I hope my colleagues in the Senate and House will join us and help make sure this legislation becomes law.

Visit my website: kaine.senate.gov

Editorial comment: Meh. In my lifetime I've done very few jobs that came with paid sick leave. Mostly I've avoided flu by avoiding jobs where people are crowded together...for instance, when office workers don't have separate offices, they all breathe on each other all day, and fast-mutating viruses like Norwalk Flu just keep going around and around and around. Paid sick leave is fun, and quarantine is a very pleasant and public-spirited thing if only extroverts had enough sense to take it, but my observation was that, in offices that gave paid sick leave, flu circulated anyway. The sicker extroverts get, the more they want to rush up and grab other people and breathe on them.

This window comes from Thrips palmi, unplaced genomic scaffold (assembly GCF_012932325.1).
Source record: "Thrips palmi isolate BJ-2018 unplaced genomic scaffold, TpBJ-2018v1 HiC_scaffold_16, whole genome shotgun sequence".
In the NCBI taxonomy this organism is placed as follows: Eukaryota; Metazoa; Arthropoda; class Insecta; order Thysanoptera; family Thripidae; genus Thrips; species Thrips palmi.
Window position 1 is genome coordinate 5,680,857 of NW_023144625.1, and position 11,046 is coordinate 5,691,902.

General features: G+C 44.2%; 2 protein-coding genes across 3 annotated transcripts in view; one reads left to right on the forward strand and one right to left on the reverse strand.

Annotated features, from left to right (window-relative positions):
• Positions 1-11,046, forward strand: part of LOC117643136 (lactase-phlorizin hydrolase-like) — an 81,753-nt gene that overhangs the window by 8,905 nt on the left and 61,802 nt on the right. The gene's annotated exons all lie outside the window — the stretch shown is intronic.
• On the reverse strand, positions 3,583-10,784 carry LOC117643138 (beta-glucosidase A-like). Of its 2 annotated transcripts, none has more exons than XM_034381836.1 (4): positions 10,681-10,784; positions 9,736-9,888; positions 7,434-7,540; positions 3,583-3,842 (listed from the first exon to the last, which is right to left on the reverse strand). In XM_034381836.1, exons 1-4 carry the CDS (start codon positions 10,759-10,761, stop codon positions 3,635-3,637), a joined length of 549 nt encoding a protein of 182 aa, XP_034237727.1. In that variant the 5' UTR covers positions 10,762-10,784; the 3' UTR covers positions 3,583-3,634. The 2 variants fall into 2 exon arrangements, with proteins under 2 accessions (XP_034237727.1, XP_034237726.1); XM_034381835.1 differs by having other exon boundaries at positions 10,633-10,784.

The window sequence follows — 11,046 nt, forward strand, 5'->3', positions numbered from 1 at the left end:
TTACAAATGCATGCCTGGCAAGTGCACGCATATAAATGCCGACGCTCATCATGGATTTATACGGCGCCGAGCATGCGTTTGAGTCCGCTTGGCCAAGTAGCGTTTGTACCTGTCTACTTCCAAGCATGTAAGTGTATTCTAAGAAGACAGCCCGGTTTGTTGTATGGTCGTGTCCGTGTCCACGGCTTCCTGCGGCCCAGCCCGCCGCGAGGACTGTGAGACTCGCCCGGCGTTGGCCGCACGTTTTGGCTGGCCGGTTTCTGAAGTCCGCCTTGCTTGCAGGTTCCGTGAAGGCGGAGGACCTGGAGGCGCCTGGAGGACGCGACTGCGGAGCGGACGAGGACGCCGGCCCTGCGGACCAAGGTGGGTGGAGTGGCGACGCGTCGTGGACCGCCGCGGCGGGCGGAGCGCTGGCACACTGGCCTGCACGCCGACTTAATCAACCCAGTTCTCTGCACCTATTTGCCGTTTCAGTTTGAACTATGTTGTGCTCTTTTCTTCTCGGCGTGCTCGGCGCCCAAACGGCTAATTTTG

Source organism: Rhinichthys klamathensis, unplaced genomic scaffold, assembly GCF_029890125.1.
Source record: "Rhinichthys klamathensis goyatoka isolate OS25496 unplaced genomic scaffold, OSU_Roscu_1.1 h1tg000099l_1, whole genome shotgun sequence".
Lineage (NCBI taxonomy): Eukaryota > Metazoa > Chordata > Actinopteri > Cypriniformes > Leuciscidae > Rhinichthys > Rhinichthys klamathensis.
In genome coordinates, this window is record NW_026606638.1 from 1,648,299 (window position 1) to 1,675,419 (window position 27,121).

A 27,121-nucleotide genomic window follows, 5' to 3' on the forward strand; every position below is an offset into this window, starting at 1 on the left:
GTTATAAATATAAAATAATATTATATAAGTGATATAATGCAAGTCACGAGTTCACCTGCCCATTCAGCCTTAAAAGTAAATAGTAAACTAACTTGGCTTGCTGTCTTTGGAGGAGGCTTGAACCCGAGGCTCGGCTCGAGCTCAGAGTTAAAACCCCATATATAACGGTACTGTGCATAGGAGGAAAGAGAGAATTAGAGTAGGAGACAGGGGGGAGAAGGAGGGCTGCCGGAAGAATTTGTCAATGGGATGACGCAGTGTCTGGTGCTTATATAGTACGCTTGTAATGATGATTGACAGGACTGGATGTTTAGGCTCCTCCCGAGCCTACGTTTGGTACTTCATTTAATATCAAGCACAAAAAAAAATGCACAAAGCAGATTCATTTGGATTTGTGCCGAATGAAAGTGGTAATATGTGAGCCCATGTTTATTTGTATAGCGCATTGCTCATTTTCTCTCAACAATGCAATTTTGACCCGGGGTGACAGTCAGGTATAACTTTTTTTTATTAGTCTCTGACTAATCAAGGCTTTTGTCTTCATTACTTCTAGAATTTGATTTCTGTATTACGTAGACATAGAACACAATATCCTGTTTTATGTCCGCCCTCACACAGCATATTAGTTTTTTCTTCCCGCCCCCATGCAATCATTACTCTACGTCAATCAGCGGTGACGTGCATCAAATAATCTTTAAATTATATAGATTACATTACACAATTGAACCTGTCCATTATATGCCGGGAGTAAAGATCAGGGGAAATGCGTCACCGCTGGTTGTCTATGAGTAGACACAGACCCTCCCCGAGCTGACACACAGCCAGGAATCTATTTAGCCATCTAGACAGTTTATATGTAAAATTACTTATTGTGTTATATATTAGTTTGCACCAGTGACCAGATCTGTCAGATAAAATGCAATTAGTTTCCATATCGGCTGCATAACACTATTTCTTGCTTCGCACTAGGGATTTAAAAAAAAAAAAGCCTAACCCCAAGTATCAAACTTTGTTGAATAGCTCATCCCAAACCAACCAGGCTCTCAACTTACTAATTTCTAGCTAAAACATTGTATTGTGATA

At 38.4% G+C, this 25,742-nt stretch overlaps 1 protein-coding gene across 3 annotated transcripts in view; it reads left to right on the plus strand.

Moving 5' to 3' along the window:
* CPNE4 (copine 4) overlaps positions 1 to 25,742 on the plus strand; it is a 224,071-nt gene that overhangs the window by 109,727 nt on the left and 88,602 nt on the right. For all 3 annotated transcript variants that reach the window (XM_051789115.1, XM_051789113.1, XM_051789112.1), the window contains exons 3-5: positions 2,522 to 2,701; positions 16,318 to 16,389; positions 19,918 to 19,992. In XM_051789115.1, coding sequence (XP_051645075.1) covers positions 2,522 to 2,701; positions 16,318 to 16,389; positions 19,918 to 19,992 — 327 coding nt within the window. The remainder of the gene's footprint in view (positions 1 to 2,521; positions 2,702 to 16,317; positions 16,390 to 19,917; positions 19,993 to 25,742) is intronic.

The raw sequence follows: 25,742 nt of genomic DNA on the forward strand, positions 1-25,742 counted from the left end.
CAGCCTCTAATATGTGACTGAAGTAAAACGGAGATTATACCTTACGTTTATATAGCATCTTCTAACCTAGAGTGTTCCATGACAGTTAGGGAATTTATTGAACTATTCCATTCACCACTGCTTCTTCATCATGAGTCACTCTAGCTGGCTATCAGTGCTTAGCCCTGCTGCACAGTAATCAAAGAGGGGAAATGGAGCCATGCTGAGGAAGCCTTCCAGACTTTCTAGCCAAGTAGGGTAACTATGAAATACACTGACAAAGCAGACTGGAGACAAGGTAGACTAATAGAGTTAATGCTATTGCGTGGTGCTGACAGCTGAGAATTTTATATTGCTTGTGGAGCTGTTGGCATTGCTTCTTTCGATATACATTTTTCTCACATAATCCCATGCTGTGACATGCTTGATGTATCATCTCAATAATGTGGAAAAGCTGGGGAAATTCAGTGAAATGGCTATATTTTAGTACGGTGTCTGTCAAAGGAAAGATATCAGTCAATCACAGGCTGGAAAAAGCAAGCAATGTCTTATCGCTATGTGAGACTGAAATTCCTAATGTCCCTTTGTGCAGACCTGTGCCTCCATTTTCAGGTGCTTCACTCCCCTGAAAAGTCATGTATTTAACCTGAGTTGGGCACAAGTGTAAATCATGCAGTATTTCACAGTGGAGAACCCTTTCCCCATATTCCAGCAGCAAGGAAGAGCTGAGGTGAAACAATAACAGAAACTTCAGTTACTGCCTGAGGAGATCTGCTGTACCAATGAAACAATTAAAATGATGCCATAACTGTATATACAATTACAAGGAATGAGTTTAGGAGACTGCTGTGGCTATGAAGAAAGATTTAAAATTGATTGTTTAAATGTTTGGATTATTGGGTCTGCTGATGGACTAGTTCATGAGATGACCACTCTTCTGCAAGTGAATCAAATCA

Morgan Griffith: More on Energy Technology in Southwestern Virginia

From U.S. Representative Morgan Griffith (R-VA-9):

Friday, March 22, 2019 –
Promising Developments in Research
During the recent congressional district work period, I had a chance to spend some time at Virginia Tech. While on campus, I met with some of the talented people who work and study there and heard firsthand about their important research and development projects. Some of their work promises great benefits for the economy and the quality of life, both here in Virginia and across the country.
My first appointment was with Dr. Roe-Hoan Yoon and the team at the Center for Advanced Separation Technologies. I’ve met with him several times over the years, and he spoke at a symposium on the future of coal I convened in 2016 in Wise.
His work focuses on developing processes to extract rare earth elements (their rarity is due to the difficulty of extraction) from coal byproducts. Viable extraction techniques would provide the American economy with a new supply of rare earth elements, which are prized for advanced manufacturing purposes.
A new supply pipeline of rare earth elements would bring benefits for the economy and jobs. It also would serve national security purposes, as right now the United States almost entirely depends on China for these resources.